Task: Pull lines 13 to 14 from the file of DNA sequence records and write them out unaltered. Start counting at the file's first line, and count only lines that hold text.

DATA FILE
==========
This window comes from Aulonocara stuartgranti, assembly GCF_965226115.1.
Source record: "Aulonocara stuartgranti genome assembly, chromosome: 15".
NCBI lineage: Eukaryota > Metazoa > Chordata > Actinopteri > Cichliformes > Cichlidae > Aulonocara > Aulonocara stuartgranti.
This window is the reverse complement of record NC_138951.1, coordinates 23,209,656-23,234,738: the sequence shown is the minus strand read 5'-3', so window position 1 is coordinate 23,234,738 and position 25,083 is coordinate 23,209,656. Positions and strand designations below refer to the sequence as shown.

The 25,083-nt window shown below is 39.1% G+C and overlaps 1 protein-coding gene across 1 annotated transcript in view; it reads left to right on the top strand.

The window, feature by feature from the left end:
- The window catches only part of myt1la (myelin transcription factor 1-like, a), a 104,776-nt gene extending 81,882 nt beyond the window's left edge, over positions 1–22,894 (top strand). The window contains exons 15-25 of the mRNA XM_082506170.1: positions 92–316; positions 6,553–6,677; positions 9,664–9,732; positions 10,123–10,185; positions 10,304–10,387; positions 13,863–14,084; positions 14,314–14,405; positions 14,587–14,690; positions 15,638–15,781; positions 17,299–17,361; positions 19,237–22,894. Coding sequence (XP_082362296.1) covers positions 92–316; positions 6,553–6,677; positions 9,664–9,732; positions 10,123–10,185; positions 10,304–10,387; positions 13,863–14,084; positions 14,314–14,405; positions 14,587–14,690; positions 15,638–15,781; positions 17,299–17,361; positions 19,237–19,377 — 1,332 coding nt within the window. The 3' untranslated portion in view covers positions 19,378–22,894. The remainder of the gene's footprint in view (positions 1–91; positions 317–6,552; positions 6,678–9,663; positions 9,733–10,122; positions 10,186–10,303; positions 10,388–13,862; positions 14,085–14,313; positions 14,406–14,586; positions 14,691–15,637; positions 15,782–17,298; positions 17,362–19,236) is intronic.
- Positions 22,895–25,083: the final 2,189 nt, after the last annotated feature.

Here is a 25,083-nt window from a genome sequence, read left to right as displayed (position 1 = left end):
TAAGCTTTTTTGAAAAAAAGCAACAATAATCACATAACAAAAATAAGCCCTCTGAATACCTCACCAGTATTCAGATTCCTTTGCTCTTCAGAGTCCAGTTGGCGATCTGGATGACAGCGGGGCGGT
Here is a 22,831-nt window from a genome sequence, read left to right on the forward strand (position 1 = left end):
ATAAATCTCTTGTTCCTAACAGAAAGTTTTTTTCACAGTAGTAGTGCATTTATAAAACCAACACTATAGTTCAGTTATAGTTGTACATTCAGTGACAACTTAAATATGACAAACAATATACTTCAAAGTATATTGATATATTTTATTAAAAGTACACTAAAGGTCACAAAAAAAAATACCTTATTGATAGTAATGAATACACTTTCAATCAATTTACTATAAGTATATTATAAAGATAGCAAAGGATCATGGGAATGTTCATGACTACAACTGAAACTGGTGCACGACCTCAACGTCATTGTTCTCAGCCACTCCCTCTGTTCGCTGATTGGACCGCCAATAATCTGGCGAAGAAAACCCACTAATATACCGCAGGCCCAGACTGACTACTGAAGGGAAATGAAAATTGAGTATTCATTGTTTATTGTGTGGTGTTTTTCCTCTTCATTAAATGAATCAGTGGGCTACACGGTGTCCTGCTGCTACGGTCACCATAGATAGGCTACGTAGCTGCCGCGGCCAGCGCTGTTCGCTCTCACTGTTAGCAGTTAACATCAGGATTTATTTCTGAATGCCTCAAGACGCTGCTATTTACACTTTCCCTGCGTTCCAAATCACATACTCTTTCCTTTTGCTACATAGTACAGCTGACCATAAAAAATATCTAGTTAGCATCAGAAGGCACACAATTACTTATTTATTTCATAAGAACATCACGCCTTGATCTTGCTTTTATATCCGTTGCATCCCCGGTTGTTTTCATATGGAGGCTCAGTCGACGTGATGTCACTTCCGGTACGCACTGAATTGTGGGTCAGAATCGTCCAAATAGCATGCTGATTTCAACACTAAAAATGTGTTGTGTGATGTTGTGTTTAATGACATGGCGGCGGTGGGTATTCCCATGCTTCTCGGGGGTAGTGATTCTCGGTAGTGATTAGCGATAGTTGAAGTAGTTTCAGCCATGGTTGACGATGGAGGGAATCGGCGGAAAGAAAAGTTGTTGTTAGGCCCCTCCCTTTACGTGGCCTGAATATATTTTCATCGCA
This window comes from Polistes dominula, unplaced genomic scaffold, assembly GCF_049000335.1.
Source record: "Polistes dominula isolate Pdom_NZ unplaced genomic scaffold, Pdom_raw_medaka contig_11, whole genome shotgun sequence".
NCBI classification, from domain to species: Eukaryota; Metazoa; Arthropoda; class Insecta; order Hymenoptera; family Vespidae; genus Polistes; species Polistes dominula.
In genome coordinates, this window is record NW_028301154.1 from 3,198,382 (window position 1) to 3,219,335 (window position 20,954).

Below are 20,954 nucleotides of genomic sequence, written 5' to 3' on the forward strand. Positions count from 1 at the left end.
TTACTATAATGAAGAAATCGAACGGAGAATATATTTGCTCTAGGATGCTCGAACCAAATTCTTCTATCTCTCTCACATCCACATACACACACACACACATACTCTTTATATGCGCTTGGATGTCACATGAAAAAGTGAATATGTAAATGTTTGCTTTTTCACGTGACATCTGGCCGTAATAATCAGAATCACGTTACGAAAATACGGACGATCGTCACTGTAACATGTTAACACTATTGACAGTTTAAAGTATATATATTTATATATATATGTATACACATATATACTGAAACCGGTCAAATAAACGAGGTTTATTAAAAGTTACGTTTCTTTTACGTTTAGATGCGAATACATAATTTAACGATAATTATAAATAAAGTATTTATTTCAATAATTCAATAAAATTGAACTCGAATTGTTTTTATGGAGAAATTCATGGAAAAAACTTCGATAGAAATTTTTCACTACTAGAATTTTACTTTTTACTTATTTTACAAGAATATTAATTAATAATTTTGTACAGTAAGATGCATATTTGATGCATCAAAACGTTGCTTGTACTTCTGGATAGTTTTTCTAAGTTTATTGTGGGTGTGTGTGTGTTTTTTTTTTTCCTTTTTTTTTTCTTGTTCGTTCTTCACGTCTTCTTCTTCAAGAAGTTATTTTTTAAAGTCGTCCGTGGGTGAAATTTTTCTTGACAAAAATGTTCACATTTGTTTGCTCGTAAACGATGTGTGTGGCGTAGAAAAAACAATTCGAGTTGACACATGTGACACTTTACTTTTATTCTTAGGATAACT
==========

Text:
This window comes from Polistes dominula, unplaced genomic scaffold, assembly GCF_049000335.1.
Source record: "Polistes dominula isolate Pdom_NZ unplaced genomic scaffold, Pdom_raw_medaka contig_11, whole genome shotgun sequence".